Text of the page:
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18.04.2006 General News

Bluntly Speaking

By Ghanaian Chronicle

THE OTHER day, I had some pretty nice things to say about Nana Yaa Ofori-Atta, a university lecturer and also regular host of JOY FM's programme Newsfile.

I admirably described her as the enfant terrible of the media. It is unfortunate that the French term was misspelt as 'infant' instead of 'enfant'. Printer's devil.

I want to look at Mr. Kwame Sefa Kayi and one or two others today. As far as I am concerned, Mr. Kwame Sefa Kayi is one of our finest radio and TV presenters in current practice.

When GTV's programme It Takes 2 was first introduced, the pioneer presenter did a good job. What Kwame Sefa Kayi has done with the GTV programme is to vastly improve on the good work done by his predecessor.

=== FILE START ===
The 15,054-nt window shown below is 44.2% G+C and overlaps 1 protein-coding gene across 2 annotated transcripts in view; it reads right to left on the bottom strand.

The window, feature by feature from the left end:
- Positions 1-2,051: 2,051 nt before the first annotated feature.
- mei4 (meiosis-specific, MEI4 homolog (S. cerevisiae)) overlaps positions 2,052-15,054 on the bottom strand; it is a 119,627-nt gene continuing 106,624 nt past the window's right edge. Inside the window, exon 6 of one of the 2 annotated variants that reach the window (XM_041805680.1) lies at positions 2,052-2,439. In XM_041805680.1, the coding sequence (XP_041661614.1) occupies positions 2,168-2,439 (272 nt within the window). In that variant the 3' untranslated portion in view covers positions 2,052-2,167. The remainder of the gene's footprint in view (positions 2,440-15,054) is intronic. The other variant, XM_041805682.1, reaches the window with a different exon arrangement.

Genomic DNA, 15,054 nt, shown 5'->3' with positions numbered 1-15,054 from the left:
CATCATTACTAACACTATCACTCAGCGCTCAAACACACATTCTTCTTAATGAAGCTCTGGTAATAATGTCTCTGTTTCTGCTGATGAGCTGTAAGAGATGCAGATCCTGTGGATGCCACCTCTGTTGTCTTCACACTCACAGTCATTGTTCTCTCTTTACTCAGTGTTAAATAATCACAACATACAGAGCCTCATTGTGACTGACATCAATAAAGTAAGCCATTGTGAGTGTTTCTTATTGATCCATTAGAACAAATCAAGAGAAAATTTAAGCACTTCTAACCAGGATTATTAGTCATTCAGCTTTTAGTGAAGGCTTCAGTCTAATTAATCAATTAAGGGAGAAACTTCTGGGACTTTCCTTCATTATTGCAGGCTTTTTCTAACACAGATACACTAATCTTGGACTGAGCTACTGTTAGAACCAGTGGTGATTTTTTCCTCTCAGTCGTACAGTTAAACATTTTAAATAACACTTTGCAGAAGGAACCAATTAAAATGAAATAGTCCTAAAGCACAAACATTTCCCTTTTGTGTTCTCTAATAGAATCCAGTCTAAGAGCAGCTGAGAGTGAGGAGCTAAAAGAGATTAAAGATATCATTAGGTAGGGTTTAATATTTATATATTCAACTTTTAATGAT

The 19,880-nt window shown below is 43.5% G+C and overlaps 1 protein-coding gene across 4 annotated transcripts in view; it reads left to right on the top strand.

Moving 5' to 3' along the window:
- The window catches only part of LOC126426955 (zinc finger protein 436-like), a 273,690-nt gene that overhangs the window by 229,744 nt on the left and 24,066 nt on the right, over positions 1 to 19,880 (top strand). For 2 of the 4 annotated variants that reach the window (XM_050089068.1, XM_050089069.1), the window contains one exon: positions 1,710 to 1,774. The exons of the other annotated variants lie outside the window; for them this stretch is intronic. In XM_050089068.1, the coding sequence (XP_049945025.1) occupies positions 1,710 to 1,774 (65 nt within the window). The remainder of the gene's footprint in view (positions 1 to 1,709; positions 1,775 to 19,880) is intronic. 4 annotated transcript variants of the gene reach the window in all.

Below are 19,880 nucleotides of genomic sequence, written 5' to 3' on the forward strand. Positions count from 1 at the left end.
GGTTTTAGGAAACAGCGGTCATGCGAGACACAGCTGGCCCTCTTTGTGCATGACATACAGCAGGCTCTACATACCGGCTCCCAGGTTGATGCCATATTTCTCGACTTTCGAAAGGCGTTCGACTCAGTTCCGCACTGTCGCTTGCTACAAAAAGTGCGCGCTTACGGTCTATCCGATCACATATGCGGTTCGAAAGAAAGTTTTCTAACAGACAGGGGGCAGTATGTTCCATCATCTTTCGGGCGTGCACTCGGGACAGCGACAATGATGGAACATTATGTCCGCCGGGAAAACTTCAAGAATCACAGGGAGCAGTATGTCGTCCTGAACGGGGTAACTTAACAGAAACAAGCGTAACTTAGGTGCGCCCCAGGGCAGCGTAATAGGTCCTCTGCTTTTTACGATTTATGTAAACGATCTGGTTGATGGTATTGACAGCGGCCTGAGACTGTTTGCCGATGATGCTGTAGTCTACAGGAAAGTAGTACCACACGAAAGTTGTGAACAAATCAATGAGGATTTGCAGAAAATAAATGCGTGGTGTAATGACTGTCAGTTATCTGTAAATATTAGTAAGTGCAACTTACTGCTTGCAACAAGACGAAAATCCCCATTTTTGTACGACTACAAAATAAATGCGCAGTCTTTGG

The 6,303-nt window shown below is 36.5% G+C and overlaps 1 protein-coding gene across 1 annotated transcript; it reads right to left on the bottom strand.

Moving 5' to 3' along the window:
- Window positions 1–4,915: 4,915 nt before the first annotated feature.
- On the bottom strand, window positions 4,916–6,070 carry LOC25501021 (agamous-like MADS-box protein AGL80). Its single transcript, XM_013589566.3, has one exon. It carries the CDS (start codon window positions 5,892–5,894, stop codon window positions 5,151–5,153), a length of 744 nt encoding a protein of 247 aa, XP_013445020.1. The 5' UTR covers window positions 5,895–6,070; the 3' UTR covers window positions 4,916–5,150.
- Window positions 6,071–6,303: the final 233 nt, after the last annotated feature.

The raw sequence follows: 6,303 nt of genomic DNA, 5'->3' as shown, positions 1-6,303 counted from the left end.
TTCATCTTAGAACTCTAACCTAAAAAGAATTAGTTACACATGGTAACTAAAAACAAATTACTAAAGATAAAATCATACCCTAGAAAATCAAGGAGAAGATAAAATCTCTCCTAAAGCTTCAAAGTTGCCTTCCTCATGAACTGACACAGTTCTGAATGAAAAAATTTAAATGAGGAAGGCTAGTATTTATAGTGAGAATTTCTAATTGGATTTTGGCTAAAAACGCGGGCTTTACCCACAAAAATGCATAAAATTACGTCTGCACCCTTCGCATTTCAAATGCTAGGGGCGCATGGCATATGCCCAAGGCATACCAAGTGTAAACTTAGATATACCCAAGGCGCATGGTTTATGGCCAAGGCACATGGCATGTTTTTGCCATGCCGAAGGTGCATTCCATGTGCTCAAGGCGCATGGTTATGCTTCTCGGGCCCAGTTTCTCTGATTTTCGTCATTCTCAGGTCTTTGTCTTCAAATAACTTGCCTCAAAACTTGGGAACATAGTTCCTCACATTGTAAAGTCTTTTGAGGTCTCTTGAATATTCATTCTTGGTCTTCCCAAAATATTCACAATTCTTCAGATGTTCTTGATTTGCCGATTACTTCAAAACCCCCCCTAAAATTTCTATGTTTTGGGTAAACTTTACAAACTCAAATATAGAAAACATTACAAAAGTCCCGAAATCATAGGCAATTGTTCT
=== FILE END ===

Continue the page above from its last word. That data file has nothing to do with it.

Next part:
On the It Takes 2 programme, Kwame Sefa Kayi is not just a mere presenter, but the impresario with just the right amount of showmanship to hold the attention of the viewers. His total immersion in the programme shows how much he himself enjoys presenting it. As you watch him and listen to him perform, you wish he could go on forever.

Let me recall a personal episode. A segment of the programme is known as the Charade.

He used to pronounce the word as 'charade', with the second syllable 'rade' sounding as in 'raid', the way the word 'raid' is pronounced.

Later on, he announced on air that Mr. Yaw Owusu Addo, then Director of Radio but now the acting Director-General of the Ghana Broadcasting Corporation (GBC), and another person from the Central or Western Region.

(I forget which) had told him that he was pronouncing the word wrongly and that the correct pronunciation was 'charade', with the second syllable coming out as in 'hard'.